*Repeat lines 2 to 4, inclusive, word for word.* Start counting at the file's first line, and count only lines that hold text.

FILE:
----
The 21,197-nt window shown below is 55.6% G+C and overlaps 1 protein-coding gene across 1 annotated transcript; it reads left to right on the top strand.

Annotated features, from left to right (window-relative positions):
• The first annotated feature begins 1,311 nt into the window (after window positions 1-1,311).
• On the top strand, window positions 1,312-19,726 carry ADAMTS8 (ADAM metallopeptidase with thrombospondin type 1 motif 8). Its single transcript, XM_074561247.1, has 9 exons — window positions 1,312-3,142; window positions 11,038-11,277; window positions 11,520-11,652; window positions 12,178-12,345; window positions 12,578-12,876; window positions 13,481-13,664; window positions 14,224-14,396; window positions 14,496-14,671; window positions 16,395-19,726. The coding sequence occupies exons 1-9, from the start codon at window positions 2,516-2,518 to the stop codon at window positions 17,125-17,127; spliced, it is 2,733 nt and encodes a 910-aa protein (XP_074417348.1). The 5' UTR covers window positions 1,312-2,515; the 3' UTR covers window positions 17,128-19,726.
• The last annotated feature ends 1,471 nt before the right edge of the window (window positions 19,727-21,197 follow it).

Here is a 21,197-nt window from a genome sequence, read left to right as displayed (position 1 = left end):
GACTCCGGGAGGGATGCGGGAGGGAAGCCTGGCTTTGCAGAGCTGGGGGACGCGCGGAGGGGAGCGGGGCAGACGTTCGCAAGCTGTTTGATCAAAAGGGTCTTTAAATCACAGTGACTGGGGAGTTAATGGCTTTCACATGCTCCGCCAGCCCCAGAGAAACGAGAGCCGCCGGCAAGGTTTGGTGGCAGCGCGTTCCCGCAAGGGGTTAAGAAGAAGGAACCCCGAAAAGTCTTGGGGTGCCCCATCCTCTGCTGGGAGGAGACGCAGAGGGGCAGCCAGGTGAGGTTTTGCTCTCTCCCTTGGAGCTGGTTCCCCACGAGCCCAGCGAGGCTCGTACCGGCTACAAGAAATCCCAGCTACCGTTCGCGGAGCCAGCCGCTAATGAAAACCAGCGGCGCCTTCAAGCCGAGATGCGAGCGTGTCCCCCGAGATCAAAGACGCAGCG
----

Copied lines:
Annotated features, from left to right (window-relative positions):
• The first annotated feature begins 1,311 nt into the window (after window positions 1-1,311).
• On the top strand, window positions 1,312-19,726 carry ADAMTS8 (ADAM metallopeptidase with thrombospondin type 1 motif 8). Its single transcript, XM_074561247.1, has 9 exons — window positions 1,312-3,142; window positions 11,038-11,277; window positions 11,520-11,652; window positions 12,178-12,345; window positions 12,578-12,876; window positions 13,481-13,664; window positions 14,224-14,396; window positions 14,496-14,671; window positions 16,395-19,726. The coding sequence occupies exons 1-9, from the start codon at window positions 2,516-2,518 to the stop codon at window positions 17,125-17,127; spliced, it is 2,733 nt and encodes a 910-aa protein (XP_074417348.1). The 5' UTR covers window positions 1,312-2,515; the 3' UTR covers window positions 17,128-19,726.